Okay, this is getting old. A couple weeks after cornerback Justin Turner transferred (reportedly to WVU), now freshman running back Austin White has left the team as well. White was a 3-star recruit and the #10 all-purpose back in the Class of 2010, according to Rivals; Scout.com ranked him the #15 overall running back and a 4-star recruit. The reasons for his departure have not been explicitly stated by the University, but it seems as though his departure was more the program’s decision than White’s. Rumors have sprouted up that there were several violations of team rules that occurred, even after White was given a second chance.
If you read my comments on White over the last year and a half, you’ll see that I was not impressed. That’s four separate posts where I was largely indifferent to White’s commitment and talent. Despite the fairly impressive rankings from Scout and Rivals, I have never been enamored with his abilities. I even suggested that he would be a candidate to change positions within a couple years, once he and the coaches realized that he would only be an afterthought to the other running backs on the roster. White has adequate talent to play at the Big Ten level, but the only thing that really stood out about him was his ability to catch the ball.
This leaves Michigan with five running backs on the roster: Michael Cox, Michael Shaw, Vincent Smith, Fitzgerald Toussaint, and Stephen Hopkins. White was almost surely headed for a redshirt in 2010, and both Toussaint and Hopkins (both with higher ceilings, in my opinion) have freshman eligibility as well. So Michigan won’t feel this loss on the field. There’s plenty of other talent at the position.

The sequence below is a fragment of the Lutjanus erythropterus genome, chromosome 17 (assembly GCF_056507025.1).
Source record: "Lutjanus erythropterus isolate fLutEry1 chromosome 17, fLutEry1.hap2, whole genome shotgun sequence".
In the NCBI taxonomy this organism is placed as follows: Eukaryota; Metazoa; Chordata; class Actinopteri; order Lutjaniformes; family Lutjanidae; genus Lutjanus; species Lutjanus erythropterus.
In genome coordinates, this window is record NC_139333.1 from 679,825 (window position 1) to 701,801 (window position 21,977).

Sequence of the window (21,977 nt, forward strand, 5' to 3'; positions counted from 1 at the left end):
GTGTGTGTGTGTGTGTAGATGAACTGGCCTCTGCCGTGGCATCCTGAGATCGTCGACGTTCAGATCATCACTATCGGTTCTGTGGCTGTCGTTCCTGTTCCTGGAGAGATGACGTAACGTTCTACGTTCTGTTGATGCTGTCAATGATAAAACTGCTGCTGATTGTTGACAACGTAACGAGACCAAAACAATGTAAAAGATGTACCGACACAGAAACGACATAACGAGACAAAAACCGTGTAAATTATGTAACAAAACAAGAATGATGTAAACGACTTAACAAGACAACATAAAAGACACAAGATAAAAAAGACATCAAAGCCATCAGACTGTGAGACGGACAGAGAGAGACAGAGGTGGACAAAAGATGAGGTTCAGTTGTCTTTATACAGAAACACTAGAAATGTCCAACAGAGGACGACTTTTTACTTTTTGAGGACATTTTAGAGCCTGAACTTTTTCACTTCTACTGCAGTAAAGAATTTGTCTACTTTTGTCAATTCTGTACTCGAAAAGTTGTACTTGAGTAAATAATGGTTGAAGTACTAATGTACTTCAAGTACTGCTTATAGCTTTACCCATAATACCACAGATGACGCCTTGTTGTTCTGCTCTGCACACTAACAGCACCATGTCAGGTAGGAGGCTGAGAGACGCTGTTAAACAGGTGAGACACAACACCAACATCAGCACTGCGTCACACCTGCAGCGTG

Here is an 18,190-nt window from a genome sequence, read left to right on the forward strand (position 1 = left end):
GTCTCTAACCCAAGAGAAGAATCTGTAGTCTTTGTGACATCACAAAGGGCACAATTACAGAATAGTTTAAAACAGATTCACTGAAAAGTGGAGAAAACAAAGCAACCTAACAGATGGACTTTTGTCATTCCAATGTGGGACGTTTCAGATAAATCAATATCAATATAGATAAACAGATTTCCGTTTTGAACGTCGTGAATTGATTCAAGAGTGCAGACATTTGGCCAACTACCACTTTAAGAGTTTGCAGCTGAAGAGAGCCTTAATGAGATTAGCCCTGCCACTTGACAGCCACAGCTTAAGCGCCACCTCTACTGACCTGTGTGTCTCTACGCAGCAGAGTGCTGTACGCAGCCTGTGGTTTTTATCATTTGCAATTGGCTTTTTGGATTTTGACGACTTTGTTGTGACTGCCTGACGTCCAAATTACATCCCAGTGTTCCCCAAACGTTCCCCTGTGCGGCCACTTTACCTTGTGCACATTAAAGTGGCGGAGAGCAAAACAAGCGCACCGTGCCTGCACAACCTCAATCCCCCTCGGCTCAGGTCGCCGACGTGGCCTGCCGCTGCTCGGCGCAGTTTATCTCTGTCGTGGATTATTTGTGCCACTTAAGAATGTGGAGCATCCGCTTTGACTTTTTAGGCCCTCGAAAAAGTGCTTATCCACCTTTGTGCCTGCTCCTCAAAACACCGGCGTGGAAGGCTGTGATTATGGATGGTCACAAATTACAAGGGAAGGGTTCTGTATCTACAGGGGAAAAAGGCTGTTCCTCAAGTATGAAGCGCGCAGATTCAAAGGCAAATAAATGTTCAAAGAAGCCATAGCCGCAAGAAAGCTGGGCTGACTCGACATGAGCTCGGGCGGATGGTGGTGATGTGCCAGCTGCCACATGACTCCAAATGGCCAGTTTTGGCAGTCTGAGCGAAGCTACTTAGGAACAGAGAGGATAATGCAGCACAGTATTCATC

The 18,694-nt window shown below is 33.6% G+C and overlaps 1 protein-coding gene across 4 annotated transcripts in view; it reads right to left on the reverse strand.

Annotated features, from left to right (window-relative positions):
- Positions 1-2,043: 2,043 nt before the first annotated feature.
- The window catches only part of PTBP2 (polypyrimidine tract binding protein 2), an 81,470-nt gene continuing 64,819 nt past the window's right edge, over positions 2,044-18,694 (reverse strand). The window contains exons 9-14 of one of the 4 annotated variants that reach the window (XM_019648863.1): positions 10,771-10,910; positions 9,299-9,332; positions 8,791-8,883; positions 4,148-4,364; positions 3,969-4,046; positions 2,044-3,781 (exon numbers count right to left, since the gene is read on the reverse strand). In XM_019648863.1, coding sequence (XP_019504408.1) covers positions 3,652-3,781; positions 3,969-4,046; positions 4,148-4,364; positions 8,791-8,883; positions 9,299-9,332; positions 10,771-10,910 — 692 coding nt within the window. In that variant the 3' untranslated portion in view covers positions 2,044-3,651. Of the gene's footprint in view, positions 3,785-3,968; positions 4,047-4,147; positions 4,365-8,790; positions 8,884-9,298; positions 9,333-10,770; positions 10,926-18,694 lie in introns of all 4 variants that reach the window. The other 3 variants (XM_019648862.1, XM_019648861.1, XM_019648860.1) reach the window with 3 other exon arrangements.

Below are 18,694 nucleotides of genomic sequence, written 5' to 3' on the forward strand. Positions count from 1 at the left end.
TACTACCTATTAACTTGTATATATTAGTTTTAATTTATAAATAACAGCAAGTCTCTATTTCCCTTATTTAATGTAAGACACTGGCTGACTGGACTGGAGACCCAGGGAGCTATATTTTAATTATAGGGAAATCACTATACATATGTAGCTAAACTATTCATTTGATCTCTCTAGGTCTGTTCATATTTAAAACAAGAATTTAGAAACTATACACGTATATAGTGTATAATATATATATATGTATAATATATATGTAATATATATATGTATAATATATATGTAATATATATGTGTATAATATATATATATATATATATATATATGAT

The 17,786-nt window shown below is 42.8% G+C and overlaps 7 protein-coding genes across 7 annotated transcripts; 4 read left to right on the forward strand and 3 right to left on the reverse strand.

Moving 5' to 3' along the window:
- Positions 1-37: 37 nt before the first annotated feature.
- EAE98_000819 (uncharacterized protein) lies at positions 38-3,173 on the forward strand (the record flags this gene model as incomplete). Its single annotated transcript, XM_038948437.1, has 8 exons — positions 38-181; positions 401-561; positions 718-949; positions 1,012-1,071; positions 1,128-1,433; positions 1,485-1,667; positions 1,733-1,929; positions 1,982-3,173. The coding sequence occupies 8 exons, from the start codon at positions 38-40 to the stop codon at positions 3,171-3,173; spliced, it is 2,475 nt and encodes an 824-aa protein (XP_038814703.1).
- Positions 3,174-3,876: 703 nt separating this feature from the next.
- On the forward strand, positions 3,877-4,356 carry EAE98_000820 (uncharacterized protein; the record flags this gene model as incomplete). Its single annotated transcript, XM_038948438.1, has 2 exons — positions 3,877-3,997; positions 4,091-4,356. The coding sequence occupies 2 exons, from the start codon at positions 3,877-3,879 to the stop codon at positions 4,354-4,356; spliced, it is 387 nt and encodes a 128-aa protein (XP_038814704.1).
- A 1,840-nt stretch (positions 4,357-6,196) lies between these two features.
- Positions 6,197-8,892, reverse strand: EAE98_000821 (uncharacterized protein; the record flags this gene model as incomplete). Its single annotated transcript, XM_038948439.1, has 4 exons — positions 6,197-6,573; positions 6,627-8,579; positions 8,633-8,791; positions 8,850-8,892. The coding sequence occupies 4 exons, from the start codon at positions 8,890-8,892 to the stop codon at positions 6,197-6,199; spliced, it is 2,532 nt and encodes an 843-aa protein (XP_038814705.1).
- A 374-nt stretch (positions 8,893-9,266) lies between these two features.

However, the Wolverines might feel it in their APR score. Michigan is already hovering dangerously close to the lower end of the spectrum due to all of the post-Carr-era transfers (incomplete list here). The recent departures of Turner and White will further drive that APR score into the ground, and Michigan could be facing scholarship limitations in upcoming years for their failure to graduate a sufficient number of scholarship athletes. This is a problem.
I’m also somewhat frustrated with the recruiting of White in the first place. As I have mentioned, I have never been excited about his talent. Furthermore, rumors circulated even prior to his commitment that he had caused some problems when in high school at Livonia Stevenson. Words like “prima donna” and “cocky” were thrown about, and there was allegedly a bit of a spat with the coaching staff. One can never be sure how much weight to give rumors like that, but in my experience, “where there’s smoke there’s fire” seems to be a decent rule.
Rodriguez recruited him despite those rumors, and now he’s essentially been banned from the team prior to his freshman season. This is the fourth wasted scholarship from the Class of 2010 (following the failures to qualify by Antonio Kinard, Conelius Jones, and Demar Dorsey). Furthermore, there were other, more talented backs in the Class of 2010 who were considering Michigan, such as Dillon Baxter (USC), Dietrich Riley (UCLA), Corvin Lamb (Louisville), and Eduardo Clements (Miami-FL). Even Cassius McDowell (Toledo) and Brandon Gainer (Kentucky) would have been better fits if they actually, you know, had the ability to remain on the team. It’s hard to tell how running back recruiting would have played out if a spot hadn’t been taken by White, but it’s conceivable that one of those kids could have been wooed to Ann Arbor in his stead.
In a positive light (I guess), much of what I said in yesterday’s post about Troy Woolfolk’s injury can be amended. Woolfolk’s return in 2011 would have lowered the number of scholarships available to 16, but White’s official departure puts that number back at 17. This now allows Michigan to add at least seven more players to the Class of 2011, perhaps including a linebacker (which will make some of yesterday’s posters happy).
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